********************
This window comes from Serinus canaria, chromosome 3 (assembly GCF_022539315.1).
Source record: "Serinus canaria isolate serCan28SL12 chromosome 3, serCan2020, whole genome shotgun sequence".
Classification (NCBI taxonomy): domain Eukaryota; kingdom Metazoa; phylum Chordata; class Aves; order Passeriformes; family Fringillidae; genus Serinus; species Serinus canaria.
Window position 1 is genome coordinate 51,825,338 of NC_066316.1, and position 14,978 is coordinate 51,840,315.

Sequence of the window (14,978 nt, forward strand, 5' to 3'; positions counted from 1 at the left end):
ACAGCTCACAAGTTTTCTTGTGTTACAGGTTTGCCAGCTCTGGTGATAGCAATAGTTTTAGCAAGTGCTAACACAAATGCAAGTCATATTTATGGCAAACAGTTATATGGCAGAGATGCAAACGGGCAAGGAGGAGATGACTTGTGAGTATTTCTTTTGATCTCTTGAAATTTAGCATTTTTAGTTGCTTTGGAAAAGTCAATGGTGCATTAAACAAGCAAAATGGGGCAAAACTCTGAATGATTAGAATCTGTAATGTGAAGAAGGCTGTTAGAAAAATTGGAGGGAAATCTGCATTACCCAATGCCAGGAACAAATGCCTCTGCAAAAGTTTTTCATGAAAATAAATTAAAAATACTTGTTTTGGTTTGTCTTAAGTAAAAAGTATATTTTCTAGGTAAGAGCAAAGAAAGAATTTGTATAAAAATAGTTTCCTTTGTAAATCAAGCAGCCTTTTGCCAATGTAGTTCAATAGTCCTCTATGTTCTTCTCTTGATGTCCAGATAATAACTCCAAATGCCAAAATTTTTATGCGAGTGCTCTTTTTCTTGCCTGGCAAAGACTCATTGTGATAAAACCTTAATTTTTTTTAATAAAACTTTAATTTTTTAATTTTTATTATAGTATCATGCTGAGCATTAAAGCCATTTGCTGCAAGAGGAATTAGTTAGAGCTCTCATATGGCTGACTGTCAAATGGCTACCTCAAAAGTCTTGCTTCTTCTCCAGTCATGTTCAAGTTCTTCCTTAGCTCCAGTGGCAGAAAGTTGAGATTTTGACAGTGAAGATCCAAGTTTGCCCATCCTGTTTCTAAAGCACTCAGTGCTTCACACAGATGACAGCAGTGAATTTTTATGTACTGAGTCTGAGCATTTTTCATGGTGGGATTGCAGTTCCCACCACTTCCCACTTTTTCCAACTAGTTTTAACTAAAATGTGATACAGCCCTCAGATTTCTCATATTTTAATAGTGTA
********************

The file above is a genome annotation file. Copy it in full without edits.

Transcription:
This window comes from Serinus canaria, chromosome 3 (assembly GCF_022539315.1).
Source record: "Serinus canaria isolate serCan28SL12 chromosome 3, serCan2020, whole genome shotgun sequence".
Classification (NCBI taxonomy): domain Eukaryota; kingdom Metazoa; phylum Chordata; class Aves; order Passeriformes; family Fringillidae; genus Serinus; species Serinus canaria.
Window position 1 is genome coordinate 51,825,338 of NC_066316.1, and position 14,978 is coordinate 51,840,315.

Sequence of the window (14,978 nt, forward strand, 5' to 3'; positions counted from 1 at the left end):
ACAGCTCACAAGTTTTCTTGTGTTACAGGTTTGCCAGCTCTGGTGATAGCAATAGTTTTAGCAAGTGCTAACACAAATGCAAGTCATATTTATGGCAAACAGTTATATGGCAGAGATGCAAACGGGCAAGGAGGAGATGACTTGTGAGTATTTCTTTTGATCTCTTGAAATTTAGCATTTTTAGTTGCTTTGGAAAAGTCAATGGTGCATTAAACAAGCAAAATGGGGCAAAACTCTGAATGATTAGAATCTGTAATGTGAAGAAGGCTGTTAGAAAAATTGGAGGGAAATCTGCATTACCCAATGCCAGGAACAAATGCCTCTGCAAAAGTTTTTCATGAAAATAAATTAAAAATACTTGTTTTGGTTTGTCTTAAGTAAAAAGTATATTTTCTAGGTAAGAGCAAAGAAAGAATTTGTATAAAAATAGTTTCCTTTGTAAATCAAGCAGCCTTTTGCCAATGTAGTTCAATAGTCCTCTATGTTCTTCTCTTGATGTCCAGATAATAACTCCAAATGCCAAAATTTTTATGCGAGTGCTCTTTTTCTTGCCTGGCAAAGACTCATTGTGATAAAACCTTAATTTTTTTTAATAAAACTTTAATTTTTTAATTTTTATTATAGTATCATGCTGAGCATTAAAGCCATTTGCTGCAAGAGGAATTAGTTAGAGCTCTCATATGGCTGACTGTCAAATGGCTACCTCAAAAGTCTTGCTTCTTCTCCAGTCATGTTCAAGTTCTTCCTTAGCTCCAGTGGCAGAAAGTTGAGATTTTGACAGTGAAGATCCAAGTTTGCCCATCCTGTTTCTAAAGCACTCAGTGCTTCACACAGATGACAGCAGTGAATTTTTATGTACTGAGTCTGAGCATTTTTCATGGTGGGATTGCAGTTCCCACCACTTCCCACTTTTTCCAACTAGTTTTAACTAAAATGTGATACAGCCCTCAGATTTCTCATATTTTAATAGTGTA